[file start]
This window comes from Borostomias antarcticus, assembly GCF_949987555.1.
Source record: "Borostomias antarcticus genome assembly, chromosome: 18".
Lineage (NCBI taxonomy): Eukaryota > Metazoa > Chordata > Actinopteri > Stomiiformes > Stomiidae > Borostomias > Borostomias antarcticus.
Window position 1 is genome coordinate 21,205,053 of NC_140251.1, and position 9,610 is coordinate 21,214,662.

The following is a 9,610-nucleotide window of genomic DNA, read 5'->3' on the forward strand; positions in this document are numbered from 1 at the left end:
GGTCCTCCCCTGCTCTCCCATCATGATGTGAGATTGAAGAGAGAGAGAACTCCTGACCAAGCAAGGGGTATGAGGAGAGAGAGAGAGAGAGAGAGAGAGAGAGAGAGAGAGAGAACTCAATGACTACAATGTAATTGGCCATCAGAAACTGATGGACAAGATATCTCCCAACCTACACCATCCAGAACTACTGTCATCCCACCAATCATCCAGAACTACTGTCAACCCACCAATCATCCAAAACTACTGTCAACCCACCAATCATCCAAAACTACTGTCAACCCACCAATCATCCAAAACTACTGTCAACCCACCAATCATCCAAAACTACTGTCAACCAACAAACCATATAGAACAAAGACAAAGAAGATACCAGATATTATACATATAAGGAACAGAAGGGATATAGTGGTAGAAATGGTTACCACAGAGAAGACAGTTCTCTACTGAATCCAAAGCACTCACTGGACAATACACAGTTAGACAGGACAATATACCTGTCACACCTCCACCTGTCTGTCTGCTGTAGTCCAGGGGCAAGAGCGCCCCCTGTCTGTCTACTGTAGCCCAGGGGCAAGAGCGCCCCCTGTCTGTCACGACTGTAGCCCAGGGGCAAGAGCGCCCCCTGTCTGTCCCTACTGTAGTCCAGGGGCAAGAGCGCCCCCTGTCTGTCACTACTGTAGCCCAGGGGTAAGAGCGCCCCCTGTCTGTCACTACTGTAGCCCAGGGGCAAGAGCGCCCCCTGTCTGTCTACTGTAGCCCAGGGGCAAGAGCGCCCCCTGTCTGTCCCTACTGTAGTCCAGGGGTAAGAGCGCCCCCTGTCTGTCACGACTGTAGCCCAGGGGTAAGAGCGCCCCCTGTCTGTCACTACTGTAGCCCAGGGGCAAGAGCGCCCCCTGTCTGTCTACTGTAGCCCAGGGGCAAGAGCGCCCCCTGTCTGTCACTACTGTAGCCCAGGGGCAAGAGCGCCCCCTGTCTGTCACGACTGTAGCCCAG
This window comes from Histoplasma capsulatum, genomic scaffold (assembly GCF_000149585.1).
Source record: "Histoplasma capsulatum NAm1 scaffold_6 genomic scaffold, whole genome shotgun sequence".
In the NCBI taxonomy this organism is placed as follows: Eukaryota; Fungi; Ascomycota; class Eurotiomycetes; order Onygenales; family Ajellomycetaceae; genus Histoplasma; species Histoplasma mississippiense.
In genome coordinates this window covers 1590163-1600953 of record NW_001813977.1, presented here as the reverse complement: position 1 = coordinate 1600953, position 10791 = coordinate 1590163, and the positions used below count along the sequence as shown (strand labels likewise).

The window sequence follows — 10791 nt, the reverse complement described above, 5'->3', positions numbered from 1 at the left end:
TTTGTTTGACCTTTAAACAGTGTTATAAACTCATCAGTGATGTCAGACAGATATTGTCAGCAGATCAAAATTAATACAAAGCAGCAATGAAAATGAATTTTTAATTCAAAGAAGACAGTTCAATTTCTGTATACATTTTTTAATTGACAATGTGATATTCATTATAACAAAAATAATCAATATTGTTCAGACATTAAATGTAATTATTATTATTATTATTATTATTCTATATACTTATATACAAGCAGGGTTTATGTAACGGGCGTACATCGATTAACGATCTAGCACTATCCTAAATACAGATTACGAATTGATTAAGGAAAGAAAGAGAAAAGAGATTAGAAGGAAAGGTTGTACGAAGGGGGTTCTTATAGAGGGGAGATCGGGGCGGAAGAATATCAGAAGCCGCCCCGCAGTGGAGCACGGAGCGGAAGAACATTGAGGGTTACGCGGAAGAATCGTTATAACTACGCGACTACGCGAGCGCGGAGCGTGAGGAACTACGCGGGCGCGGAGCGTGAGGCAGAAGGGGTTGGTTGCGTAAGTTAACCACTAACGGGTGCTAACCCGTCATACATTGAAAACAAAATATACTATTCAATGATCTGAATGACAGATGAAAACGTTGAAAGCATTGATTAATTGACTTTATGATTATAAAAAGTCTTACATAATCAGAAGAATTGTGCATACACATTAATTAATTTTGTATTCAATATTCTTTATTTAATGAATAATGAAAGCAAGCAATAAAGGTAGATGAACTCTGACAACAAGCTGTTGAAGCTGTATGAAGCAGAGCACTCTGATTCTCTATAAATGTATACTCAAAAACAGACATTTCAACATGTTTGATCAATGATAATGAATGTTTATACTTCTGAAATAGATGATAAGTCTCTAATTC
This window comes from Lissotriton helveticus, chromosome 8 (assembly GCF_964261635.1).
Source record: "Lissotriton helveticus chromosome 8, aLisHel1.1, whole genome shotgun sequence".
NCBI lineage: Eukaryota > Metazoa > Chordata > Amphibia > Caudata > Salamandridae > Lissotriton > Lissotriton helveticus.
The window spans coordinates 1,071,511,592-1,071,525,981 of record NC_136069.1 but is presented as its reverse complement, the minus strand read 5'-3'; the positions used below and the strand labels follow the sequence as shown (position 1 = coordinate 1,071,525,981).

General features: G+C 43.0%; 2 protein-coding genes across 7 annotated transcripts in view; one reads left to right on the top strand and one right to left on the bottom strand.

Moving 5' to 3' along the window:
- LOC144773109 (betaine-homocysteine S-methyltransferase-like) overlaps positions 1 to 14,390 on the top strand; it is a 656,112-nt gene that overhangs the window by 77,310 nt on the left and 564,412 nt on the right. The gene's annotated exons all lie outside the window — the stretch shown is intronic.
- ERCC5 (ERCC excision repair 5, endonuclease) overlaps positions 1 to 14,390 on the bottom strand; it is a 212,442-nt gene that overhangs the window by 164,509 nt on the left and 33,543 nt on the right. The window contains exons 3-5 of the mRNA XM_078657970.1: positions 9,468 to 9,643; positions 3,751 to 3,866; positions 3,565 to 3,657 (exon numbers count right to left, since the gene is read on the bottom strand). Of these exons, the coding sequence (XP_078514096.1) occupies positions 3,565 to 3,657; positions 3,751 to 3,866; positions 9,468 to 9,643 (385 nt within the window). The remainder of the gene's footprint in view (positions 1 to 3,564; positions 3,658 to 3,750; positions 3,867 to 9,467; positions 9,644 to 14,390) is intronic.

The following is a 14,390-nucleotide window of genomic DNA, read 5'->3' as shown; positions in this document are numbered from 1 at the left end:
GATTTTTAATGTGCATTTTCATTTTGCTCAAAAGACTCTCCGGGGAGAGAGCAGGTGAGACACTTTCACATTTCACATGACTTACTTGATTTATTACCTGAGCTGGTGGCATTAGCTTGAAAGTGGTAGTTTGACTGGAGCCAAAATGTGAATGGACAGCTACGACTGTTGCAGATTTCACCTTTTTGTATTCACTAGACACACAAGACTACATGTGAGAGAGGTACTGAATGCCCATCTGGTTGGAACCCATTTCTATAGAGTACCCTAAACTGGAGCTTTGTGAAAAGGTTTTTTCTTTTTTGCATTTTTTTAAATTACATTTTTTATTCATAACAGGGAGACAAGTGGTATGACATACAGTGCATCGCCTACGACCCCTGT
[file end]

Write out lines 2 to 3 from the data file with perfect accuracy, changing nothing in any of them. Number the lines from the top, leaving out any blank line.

Source record: "Borostomias antarcticus genome assembly, chromosome: 18".
Lineage (NCBI taxonomy): Eukaryota > Metazoa > Chordata > Actinopteri > Stomiiformes > Stomiidae > Borostomias > Borostomias antarcticus.